Older men without partners who don’t own their own homes are at increased risk of depression, according to a study that says targeting mental health programs at this group could be an effective community‐based intervention.

Dr Saman Khalatbari-Soltani

The study, published in the Australasian Journal on Ageing, looked at 910 men with an average age of 80 from a 2013 follow up to the Concord Health and Ageing in Men Project.

It found that older men who are not home owners are more likely to report depressive symptoms, with depression the only health measure to show a statistically significant association with home ownership.

The other indicators included anxiety, frailty, morbidity and self-rated health.

The researchers say this appears related to higher divorce and poorer perceived social support.

Home ownership a determinant of health

Lead researcher Saman Khalatbari-Soltani, a post doctoral research fellow with the University of Sydney’s School of Public Health, says home ownership is declining in Australia, and this is being seen in older people as well.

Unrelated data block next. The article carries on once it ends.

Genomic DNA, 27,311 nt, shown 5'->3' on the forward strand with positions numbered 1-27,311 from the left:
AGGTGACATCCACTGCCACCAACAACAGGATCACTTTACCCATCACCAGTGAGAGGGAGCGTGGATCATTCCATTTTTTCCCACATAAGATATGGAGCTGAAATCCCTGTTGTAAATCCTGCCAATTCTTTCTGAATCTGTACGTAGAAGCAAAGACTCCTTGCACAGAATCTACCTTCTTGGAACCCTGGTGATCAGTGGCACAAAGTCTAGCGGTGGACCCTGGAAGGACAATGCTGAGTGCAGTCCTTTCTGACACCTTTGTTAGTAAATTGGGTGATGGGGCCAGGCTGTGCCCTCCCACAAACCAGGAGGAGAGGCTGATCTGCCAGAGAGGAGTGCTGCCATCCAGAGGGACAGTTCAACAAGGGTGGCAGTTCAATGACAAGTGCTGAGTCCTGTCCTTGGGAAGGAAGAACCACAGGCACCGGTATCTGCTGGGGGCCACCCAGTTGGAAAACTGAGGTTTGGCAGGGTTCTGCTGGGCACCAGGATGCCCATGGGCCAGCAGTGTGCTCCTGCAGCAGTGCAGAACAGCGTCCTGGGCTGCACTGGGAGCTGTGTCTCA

Australia also has relatively low pension rates and rental assistance compared to other OECD countries.

“This means that older people who do not own their own home are at higher risk of experiencing relative poverty,” she told Community Care Review.

“Owning a home is also an important social determinant of health.”

Previous studies have looked at the relationship between housing and health but they were published in the late 1990s and didn’t have conclusive results for older adults.

The studies also concentrated on housing quality rather than housing ownership.

“Because most of the studies are mainly looking at women we decided to look at this relationship among men,” Dr Khalatbari-Soltani said.

“The main result from our analysis was that we found older men who do not own their own home are more likely to report depressive symptoms.

“By looking in more detail we found that this higher rate seems to be related to the higher rate of divorce and poor perceived social support.”

The report didn’t speculate whether there was a need for early intervention to enable men to become more resilient to cope with life after the loss of a partner.

However, it says the research holds policy implications for the provision of support systems for vulnerable men.

“Lack of home ownership, divorce and poor social support are important domains of vulnerability in older men that could identify those more likely to benefit from targeted mental health, social support and community-based interventions,” the paper concludes.

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